God of peace, gift of peace for all of humanity,
come to live in the heart of every individual and of every family.
Be our peace and our joy!
Amen!

During this season of Hope, allow Mary to facilitate peace and healing in your life. Every month, we present an Evening with Mary to provide spiritual tools from Mary for your faith journey. Mary is the sacred channel to Jesus that is a gift to every one of us. We wish you a blessed journey to Christmas.

I found God in the World Series

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baseballHave you ever wept, and not understood why?

It was late at night in San Antonio, but my husband had the TV on the World Series. We never watch TV.

“Is that the last game?” I asked. As I sat next to him, I realized how unplugged I’d been from this Great American Past-Time.

“Yep,” he replied.

I found myself wrapped up in the seventh inning. Then, the eighth…ninth…rain delay…!? My husband and I bantered back and forth as we watched. “I can’t explain why this game is so fascinating to me!” I declared. Then, bottom of the tenth: blue uniforms rushed together and jubilantly bounced around the screen.

“CUBS WIN!” exclaimed the announcer. My husband continued relaying his childhood World Series memories. But a lump formed in my throat. Silently, I began to weep.

As Dan glanced over at me, he noticed my face, wrinkled with emotion. “Oh—I didn’t know,” he said quietly, surprised, “that you’re a Cubs fan.”

“My great-grandmother was from Chicago,” I whispered through sniffles. “She was seven years old when the Cubs last won the World Series. Every time we’d go visit her and the Cubs were playing, she’d have them on TV.”

But I wasn’t crying because I missed her. No—I wasn’t even crying because I was witnessing something she’d longed to see.

A Mysterious Union

As I watched Mimi’s Cubbies win the World Series, in an instant, I became overwhelmingly aware of God. Here it was, All Souls Day—the day when the Church remembers its departed members—and in an instant, I had an intense experience of nearness.

This nearness had nothing to do with spatial relationship and everything to do with intimacy. This nearness was so intense, so filled with God. I don’t know how else to describe it. Neither my body nor my intellect could contain or comprehend this nearness; I just wept.

These were not tears of sadness, nor tears of joy. They were tears in response to an incomprehensible experience of communion.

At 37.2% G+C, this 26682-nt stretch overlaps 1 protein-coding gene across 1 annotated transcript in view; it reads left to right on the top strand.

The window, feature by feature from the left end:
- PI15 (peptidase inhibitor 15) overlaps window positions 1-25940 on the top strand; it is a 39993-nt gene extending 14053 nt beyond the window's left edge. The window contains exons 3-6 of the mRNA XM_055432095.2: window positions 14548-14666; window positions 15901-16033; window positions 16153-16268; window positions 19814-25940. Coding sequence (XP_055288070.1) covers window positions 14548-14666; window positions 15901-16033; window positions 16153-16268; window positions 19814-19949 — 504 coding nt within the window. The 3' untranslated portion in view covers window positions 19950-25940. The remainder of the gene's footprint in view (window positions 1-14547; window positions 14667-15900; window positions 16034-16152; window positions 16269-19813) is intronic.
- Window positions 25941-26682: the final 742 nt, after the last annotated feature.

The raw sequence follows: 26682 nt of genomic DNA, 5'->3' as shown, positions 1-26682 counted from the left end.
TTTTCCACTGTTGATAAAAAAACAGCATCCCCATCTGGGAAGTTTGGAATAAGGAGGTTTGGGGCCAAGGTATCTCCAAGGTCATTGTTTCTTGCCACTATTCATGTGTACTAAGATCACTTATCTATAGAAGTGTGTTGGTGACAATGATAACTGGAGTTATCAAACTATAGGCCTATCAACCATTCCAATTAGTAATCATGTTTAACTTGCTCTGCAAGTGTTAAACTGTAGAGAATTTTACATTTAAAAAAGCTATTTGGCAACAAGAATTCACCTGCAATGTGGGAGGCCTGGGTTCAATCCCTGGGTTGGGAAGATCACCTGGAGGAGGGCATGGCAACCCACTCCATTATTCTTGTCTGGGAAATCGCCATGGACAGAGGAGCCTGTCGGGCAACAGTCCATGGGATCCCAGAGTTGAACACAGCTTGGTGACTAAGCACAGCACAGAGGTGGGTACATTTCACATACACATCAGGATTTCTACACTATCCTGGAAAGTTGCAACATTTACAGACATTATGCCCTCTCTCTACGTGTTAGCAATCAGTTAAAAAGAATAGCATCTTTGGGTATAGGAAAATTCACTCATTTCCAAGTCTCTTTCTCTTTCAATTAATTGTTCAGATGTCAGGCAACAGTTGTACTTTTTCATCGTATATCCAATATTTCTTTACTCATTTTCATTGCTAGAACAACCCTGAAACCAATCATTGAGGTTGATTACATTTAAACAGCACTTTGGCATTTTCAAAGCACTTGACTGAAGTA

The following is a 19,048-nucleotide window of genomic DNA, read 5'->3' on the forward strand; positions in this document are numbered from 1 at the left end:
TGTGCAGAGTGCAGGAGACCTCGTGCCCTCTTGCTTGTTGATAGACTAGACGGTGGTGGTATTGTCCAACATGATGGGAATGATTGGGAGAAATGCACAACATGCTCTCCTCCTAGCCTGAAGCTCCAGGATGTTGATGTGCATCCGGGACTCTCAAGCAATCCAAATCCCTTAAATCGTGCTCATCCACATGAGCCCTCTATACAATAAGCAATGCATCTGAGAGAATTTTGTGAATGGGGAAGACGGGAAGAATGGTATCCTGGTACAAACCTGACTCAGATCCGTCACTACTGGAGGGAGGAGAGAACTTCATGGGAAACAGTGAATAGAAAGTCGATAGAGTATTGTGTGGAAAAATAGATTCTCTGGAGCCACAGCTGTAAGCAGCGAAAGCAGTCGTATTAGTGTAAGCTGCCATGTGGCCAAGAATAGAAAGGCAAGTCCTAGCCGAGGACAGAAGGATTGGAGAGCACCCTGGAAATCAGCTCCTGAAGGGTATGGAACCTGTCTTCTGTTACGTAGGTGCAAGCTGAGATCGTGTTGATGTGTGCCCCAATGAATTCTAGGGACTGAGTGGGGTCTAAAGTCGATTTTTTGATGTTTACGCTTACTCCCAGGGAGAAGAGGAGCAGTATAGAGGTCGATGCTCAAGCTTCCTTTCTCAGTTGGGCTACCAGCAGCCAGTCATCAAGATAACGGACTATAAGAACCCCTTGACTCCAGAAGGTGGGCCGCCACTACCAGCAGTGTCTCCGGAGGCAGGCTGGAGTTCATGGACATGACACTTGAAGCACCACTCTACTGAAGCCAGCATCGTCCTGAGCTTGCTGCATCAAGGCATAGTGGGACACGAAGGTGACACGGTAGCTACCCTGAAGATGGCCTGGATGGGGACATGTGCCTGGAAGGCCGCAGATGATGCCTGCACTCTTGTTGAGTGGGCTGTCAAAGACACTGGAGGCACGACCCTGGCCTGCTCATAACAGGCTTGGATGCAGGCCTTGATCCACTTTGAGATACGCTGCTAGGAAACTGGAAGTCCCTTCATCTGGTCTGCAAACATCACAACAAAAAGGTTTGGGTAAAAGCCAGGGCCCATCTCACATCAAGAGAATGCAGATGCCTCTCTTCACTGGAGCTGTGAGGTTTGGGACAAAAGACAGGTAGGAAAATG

“We believe in the communion of all the faithful of Christ, those who are pilgrims on earth, the dead who are being purified, and the blessed in heaven, all together forming one Church; and we believe that in this communion, the merciful love of God and his saints is always [attentive] to our prayers” (Pope Paul VI, Catechism of the Catholic Church, pp. 962).

b-baseballThis experience of God in my living room, watching the World Series, is just a peek into the awesomeness of our God. Our God is not only united unto himself as Father, Son, and Holy Spirit; but also mysteriously united with us. “In him, we live and move and have our being.” (Acts 17:28) Have you spent a minute lately, realizing how near God is to you?

“There is no place or thing in this world where he is not truly present. […] Although faith assures us of his presence, yet because we do not see him with our eyes we often forget about him and behave as if God were far distant from us. We really know that he is present in all things, but because we do not reflect on that fact we act as if we did not know it.” – St. Francis de Sales, Introduction to the Devout Life

Be still, and know that I am God.” – Psalm 46:10

We have an opportunity for men to encounter Christ with their fellow brothers in Christ coming up soon.”Master, I want to see” is the scripture that was chosen for our annual Catholic Men’s Conference. We hope to see you at CMC 2017 . Get all the details at CMCSanAntonio.com.

 

Praying in Unusual Places

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by Ann Gonsalves

While pregnant, I began praying for my children. That continued daily and once they were in school, I heard about a group of moms who got together and prayed for their children and their school. I wanted to join, but couldn’t as I had a full time job, which required me to be at work when the moms were praying. Once I was able to quit, I joined the group.

What I have witnessed gives me the boldness to state that the single most important task a mom can do is pray for her child.

Making sure they have proper rest and diet, encouraging their academic achievement and carpooling to sporting or music events, taking them to the doctor when they are sick, are all part of being a good mother, of course. But, as I have watched other children grow, I have noticed that those children with praying parents, seem to flourish and grow to full expectation. As it says in James 5:16, “The fervent prayer of a righteous (faithful) person is very powerful.”

Praying Everywhere

Both of my sons attended public schools, where praying was banned over 30 years ago. This is a shame, as that was the only exposure to prayer that some children received. I heard about and attended “Prayer Around the Flagpole” events at several schools with other parents and their children. This gave me an idea to meet other parents who wanted to pray at the school, before school terms started. We would walk the halls, parking lots, sporting venues and I would sprinkle Holy Water in the bathrooms (weird stuff happens in school bathrooms). What a sense of peace and calm, knowing that the school was covered in prayer.

Encouraging our athletes